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Choosing your business premises

Choose the best place to operate your business.

Where you locate your business will be determined largely by your type of activity, where your customers are, the size and stage of your operation, legal requirements, and available finances.
You should include information about your business location and building type in your business plan, marketing plan, emergency plan and succession plan. The information below will help you identify other considerations such as finances, taxes, insurances, licences, security and employment.
It’s important to regularly consider what works for your business and whether you need to change your location and premises as your business develops.
Even if you run your business online, you’ll still need a physical space from which to operate your business, such as a place for your computer or to store your stock. You may be able to do this at home in an office or garage, or may choose to rent a commercial space.

You are strongly advised to seek legal advice before signing a lease or buying a property.

When you sign a lease or contract, you are committed to fulfilling its obligations. Be mindful that both are legal documents.

Premises types
Use the premises checklist below to help you choose the best place to operate your business. You may need to contact the council connected to the premises you are viewing, or search for reputable information online to help you answer some of the questions.

Premises checklist

Factor Not Applicable Low Importance Medium Importance High Importance
Your customers, staff and suppliers
Is your location convenient for them?
If location on a particular side of the street is important, is the proposed premises on the preferred side?
Is your location visible and accessible to foot traffic?  Approximately how many people pass your location daily?
Is your location visible and accessible to vehicle traffic?  Approximately how many vehicles pass your location daily?
Are car parking facilities accessible and adequate?  How many customer and staff parking bays are there?
Is there on-street parking?
How far is the site to your suppliers?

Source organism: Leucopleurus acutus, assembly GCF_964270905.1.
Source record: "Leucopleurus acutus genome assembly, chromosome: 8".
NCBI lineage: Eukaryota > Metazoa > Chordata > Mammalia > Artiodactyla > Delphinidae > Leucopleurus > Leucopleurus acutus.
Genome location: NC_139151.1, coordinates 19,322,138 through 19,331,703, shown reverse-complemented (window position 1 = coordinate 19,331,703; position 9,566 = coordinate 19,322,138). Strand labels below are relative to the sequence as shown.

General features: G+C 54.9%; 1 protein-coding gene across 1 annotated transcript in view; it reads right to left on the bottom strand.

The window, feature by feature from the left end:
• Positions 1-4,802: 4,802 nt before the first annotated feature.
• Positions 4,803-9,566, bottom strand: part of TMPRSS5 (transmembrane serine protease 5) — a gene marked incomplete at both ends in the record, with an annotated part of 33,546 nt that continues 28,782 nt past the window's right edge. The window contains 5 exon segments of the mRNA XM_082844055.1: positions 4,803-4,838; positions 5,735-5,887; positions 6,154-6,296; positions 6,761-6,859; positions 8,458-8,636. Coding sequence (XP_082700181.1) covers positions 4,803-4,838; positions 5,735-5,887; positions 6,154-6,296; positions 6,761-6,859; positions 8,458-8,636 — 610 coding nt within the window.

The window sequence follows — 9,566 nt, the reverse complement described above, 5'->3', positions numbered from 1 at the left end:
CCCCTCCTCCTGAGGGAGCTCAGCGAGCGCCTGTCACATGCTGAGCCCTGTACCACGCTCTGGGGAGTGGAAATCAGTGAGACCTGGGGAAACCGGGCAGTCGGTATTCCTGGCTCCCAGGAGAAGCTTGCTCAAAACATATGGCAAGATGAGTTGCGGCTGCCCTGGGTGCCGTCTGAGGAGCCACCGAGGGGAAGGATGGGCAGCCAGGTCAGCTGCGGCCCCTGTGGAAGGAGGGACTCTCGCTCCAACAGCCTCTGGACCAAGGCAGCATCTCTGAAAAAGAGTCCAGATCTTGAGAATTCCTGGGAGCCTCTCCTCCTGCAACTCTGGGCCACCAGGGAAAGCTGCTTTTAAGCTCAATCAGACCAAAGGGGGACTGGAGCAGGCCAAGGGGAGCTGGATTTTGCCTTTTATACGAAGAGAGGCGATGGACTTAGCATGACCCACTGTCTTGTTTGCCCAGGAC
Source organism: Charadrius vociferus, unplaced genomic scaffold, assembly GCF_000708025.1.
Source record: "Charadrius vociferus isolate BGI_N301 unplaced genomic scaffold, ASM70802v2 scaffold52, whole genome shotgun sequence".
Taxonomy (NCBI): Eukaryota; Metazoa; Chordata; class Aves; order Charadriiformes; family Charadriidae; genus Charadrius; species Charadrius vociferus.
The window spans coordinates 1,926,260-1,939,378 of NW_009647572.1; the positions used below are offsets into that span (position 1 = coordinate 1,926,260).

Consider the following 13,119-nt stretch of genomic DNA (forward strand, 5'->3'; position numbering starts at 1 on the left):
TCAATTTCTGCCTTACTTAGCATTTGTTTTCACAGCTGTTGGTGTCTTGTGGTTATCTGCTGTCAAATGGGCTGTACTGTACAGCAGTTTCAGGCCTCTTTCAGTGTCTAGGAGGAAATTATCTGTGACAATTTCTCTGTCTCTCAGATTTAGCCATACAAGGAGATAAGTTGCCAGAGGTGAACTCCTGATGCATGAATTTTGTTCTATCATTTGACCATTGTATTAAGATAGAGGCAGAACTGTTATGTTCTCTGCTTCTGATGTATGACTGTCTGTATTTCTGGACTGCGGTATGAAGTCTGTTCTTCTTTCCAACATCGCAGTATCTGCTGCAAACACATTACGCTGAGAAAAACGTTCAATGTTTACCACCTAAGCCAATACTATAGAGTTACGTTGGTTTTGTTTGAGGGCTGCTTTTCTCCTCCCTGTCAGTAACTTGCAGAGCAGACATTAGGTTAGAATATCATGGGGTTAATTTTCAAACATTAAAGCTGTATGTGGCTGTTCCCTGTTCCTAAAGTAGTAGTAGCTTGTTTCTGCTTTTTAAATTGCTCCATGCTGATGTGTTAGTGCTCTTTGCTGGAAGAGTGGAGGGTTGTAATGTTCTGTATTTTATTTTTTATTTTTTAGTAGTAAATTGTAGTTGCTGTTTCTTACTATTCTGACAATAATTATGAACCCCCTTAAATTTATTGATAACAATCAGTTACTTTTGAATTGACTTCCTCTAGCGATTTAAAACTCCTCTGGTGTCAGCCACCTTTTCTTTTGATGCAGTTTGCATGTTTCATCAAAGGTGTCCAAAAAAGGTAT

Will your staff be comfortable and motivated to work at the site?
What is the character/reputation of the neighbourhood (consider crime rates)?
Are neighbouring businesses suitable and do they appear healthy?
Are complementary businesses close by?
Are there any vacant premises? Why? For how long? Have similar businesses failed/succeeded in this location?
Are there any major changes/developments/works contemplated in the area?
Are there any restrictions on signage in the area?
Premises condition/maintenance
Does the site project the right image about your business (e.g. appearance)?
What is the condition of the premises (e.g. fixtures, fittings, plant and equipment)?
What age are they?  How long will maintenance take? What is the likelihood of major repairs being required?
Are there adequate utilities (e.g. sewerage, water, power, gas)?
Can you contact previous tenants or owners to determine the history of the site? Have any disadvantages become apparent?
Are storage facilities adequate?
Is public transport available? Is it an important issue?
Will the cost of shipment of goods to and from the site be a major factor?
Is there site access for deliveries?
Can you afford the premises? Have you assessed alternatives?
Are the terms of the lease on offer suitable?
What outgoings will you be responsible for?
What amount of security deposit or bank guarantee is required?
What insurance(s) will you need?
Do you need to give your landlord a rental bond or bank guarantee?
What happens if you breach the terms of the lease?
If you are a company, do you understand fully what providing directors’ guarantees means?
Do the premises offer scope for expansion?
Will zoning restrictions conflict with future needs?  (Check with the local council if there are any planned developments or zoning changes.)


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Planning templates

Use these free planning templates and guides to help you better plan, prepare, manage, and exit a business. Investing time into proper research and planning can help turn your ideas into reality, and prepare you for what’s to come.

Business plan

A business plan works as a guide when your business is operating; how you operate, planning the future and preparing for risks. It is also often a required document for finance applications.

Marketing plan

An effective marketing plan can help you set clear, realistic and measurable marketing objectives for your business. It can boost your customer base increasing your bottom line.

Emergency plan

Your business is critical to your financial wellbeing, so you’ll want to protect it as much as you can against emergencies and disasters.

Succession plan

Planning for the day you leave your business is a valuable investment.